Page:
Today I wanted to talk about distressed properties and some tips on navigating the buying process.  A distressed property is simply any property that is being sold under foreclosure.  These properties are usually sold by the bank below market value as an incentive to get them off of their liability column.  While the trend of foreclosures has tracked down over the last few years, you are seeing new spikes in foreclosures.  As of January 2019, nationwide numbers are up 8% from last month but were still down 17% year over year.  This trend, however, did not affect metro areas as much and as a result, of the 220 major US metro areas, 60 of them posted year over year gains as in foreclosures as of 2019. 

What does this all mean for a distressed property buyer?

As metro areas continue to add foreclosures, the market for distressed properties grows and you will find them in some of the largest cities in America now.  With that said, there are some things to consider and be prepared for as you are trying to invest here.  The low cost usually brings competition and it is important to be on your A game as you are literally competing for space.  Here are 7 tips that can assist in finding and buying these properties.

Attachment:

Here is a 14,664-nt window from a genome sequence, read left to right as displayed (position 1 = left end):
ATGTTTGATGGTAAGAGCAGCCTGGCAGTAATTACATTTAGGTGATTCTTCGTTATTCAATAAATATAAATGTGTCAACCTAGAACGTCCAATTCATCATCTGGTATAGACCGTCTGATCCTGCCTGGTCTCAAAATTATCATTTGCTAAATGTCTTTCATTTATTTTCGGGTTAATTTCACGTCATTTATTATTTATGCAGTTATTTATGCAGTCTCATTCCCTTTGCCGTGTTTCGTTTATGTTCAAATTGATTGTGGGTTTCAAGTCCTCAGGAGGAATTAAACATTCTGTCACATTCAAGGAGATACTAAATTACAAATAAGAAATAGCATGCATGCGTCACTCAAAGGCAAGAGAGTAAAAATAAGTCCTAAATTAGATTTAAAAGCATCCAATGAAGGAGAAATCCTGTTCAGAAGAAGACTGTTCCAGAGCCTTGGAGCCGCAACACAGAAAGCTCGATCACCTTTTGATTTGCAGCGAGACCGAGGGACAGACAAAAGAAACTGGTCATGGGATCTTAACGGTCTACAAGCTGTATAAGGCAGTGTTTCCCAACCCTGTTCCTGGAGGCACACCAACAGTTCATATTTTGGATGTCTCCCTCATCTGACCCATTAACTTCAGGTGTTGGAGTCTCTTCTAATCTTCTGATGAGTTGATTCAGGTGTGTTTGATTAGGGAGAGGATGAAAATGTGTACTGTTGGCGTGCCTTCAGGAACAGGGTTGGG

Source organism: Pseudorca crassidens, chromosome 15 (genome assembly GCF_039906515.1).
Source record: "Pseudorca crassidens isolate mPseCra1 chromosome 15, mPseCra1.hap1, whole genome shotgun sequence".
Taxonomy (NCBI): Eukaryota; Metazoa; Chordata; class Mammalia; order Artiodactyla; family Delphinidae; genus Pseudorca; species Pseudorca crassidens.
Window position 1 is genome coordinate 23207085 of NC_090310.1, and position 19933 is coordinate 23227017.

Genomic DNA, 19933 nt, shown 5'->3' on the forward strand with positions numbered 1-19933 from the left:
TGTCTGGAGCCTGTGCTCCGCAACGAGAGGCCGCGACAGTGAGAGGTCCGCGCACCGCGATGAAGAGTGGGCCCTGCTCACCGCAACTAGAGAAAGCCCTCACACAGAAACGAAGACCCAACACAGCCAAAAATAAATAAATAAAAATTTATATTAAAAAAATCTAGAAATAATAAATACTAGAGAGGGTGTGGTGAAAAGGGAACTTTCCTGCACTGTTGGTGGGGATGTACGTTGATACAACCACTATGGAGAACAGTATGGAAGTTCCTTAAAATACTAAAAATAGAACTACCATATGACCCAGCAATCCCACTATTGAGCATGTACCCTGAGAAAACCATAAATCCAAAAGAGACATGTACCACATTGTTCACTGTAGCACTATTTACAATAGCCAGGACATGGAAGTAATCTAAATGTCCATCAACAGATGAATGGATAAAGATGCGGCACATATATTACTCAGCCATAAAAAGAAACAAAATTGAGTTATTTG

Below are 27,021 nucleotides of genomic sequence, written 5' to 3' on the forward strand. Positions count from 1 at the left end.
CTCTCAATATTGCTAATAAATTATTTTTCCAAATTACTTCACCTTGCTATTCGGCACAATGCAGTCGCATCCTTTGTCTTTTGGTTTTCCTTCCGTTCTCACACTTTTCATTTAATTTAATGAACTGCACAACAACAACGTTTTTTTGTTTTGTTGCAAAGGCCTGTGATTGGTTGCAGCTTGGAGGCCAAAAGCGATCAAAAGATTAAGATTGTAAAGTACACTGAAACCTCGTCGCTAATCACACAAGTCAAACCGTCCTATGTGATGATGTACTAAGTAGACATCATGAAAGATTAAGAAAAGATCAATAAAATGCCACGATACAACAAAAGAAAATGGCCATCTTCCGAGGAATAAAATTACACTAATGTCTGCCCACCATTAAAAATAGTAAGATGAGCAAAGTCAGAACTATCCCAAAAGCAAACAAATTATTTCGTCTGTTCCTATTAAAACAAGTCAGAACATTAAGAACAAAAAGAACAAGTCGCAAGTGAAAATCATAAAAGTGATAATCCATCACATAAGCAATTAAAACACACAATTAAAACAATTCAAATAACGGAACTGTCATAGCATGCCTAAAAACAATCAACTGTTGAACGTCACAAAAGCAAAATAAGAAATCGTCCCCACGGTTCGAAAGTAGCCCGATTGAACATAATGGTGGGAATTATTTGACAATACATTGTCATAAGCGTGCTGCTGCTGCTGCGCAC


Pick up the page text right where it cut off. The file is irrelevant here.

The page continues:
1. Find a bank that will pre-approve you as banks will not find your offer serious otherwise.  In addition, you are competing with other investors and they may have the cash to get a deal done.
  2. Work with an agent specializing in distressed properties as this sale can be very different from a traditional buy.  There are also special pitfalls that these agents have experienced and know how to work around.
  3. Get a full home inspection as these sales are “as-is” and may come with extensive work needed.
  4. Be ready to renovate and repair as these houses are not only “as-is”, but may include cosmetic damage from the previous owner or from theft as the property is unattended.
  5. Be prepared to wait as you are working with a bank vs a homeowner.  The bank may take weeks or months to respond and there really are many moving pieces depending on how the bank has managed the property.
  6. Know your state laws on foreclosure and if it is considered a “judicial state” or one that has some process built in to protect the original homeowner. 
  7. Use the appraisal to assist in negotiating as you may be able to take your lenders findings to lower the cost on houses that require extensive work.

Prospective buyers are always looking for great deals and a distressed property can provide that.  The whole premise here is to buy at a lower cost than normal.  The key is to understand what you are buying and why it is so low in the first place.  There is always a reason and the sooner you uncover that, the better.